SC stays 'disturbing' high court order on minor's groping
New Delhi, Jan 27: The Supreme Court on Wednesday stayed a Bombay High Court order that said the groping of a minor was "not sexual assault since no skin-to-skin contact".
A bench of Chief Justice S A Bobde and Justices A S Bopanna and V Ramasubramanian stayed the high court order after Attorney General K K Venugopal said the order would set a dangerous precedent.
The top court also issued notice to Maharashtra government and permitted the AG to file an appeal against the January 19 verdict of the Nagpur bench of the Bombay High Court.
Groping a minor's breast without "skin to skin contact" cannot be termed as sexual assault as defined under the Protection of Children from Sexual Offences (POCSO) Act, the Bombay High Court had said, in its controversial order on January 19.
Justice Pushpa Ganediwala of the Nagpur bench of the Bombay High Court, in a judgement passed on January 19, the detailed copy of which was made available now, held that there must be "skin to skin contact with sexual intent" for an act to be considered sexual assault.
She said in her verdict that mere groping will not fall under the definition of sexual assault.
Justice Ganediwala modified the order of a sessions court, which had sentenced a 39-year-old man to three years of imprisonment for sexually assaulting a 12-year-old girl.
As per the prosecution and the minor victim's testimony in court, in December 2016, the accused, one Satish, had taken the girl to his house in Nagpur on the pretext of giving her something to eat.
Once there, he gripped her breast and attempted to remove her clothes, Justice Ganediwala recorded in her verdict.
However, since he groped her without removing her clothes, the offence cannot be termed as sexual assault and, instead, constitutes the offence of outraging a woman's modesty under IPC section 354, the high court held.
While section 354 entails a minimum sentence of imprisonment for one year, sexual assault under the POCSO Act entails a minimum imprisonment of three years.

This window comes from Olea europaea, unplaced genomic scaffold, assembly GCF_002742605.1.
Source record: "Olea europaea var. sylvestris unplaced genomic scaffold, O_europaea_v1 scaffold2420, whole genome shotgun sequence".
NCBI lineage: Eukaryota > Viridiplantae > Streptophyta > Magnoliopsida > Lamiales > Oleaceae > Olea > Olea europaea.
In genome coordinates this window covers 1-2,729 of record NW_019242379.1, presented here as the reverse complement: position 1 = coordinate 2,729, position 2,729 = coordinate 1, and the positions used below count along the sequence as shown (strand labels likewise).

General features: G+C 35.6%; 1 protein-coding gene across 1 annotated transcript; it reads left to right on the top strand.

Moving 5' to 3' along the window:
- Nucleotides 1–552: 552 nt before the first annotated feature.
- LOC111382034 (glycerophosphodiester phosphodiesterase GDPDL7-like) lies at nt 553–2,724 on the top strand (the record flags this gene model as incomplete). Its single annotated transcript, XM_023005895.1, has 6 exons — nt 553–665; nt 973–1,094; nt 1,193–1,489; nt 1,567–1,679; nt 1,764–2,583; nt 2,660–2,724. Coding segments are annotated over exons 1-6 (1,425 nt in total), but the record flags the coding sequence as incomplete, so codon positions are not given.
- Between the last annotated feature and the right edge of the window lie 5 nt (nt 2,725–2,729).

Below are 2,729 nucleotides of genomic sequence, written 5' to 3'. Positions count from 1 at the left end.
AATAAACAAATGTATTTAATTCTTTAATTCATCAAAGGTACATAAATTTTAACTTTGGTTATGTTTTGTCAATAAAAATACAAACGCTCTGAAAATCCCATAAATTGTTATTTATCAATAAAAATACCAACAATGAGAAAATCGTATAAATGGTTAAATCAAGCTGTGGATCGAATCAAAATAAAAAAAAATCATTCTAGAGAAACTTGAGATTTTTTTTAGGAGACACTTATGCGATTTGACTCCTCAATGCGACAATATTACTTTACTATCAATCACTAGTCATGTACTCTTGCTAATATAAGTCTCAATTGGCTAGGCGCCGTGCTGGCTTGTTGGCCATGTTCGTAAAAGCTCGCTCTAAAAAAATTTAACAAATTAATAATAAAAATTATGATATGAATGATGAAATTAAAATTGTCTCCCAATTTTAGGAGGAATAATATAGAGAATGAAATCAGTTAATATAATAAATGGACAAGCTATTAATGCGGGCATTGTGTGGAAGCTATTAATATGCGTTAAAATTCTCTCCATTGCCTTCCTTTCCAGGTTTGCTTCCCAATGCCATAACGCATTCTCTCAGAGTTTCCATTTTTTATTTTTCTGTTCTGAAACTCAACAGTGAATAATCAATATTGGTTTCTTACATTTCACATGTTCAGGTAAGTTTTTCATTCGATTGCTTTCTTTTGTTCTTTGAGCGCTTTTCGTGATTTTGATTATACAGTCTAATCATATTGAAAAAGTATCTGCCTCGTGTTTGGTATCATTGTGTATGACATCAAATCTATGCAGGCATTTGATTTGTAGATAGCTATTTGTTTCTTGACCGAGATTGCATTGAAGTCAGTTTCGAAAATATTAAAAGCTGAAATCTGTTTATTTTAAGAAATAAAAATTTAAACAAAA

The sessions court had sentenced him to three years of imprisonment for the offences under the POCSO Act and under IPC section 354.
The sentences were to run concurrently.
The high court, however, acquitted him under the POCSO Act while upholding his conviction under IPC section 354.
"Considering the stringent nature of punishment provided for the offence (under POCSO), in the opinion of this court, stricter proof and serious allegations are required," HC said.
"The act of pressing of breast of the child aged 12 years, in the absence of any specific detail as to whether the top was removed or whether he inserted his hand inside the top and pressed her breast, would not fall in the definition of sexual assault," it said.
Justice Ganediwala further said in her verdict that "the act of pressing breast can be a criminal force to a woman/ girl with the intention to outrage her modesty".
The POCSO Act defines sexual assault as when someone "with sexual intent touches the vagina, penis, anus or breast of the child or makes the child touch the vagina, penis, anus or breast of such person or any other person, or does any other act with sexual intent which involves physical contact without penetration is said to commit sexual assault".
The court, in its verdict, held that this "physical contact" mentioned in the definition of sexual assault must be "skin to skin" or direct physical contact.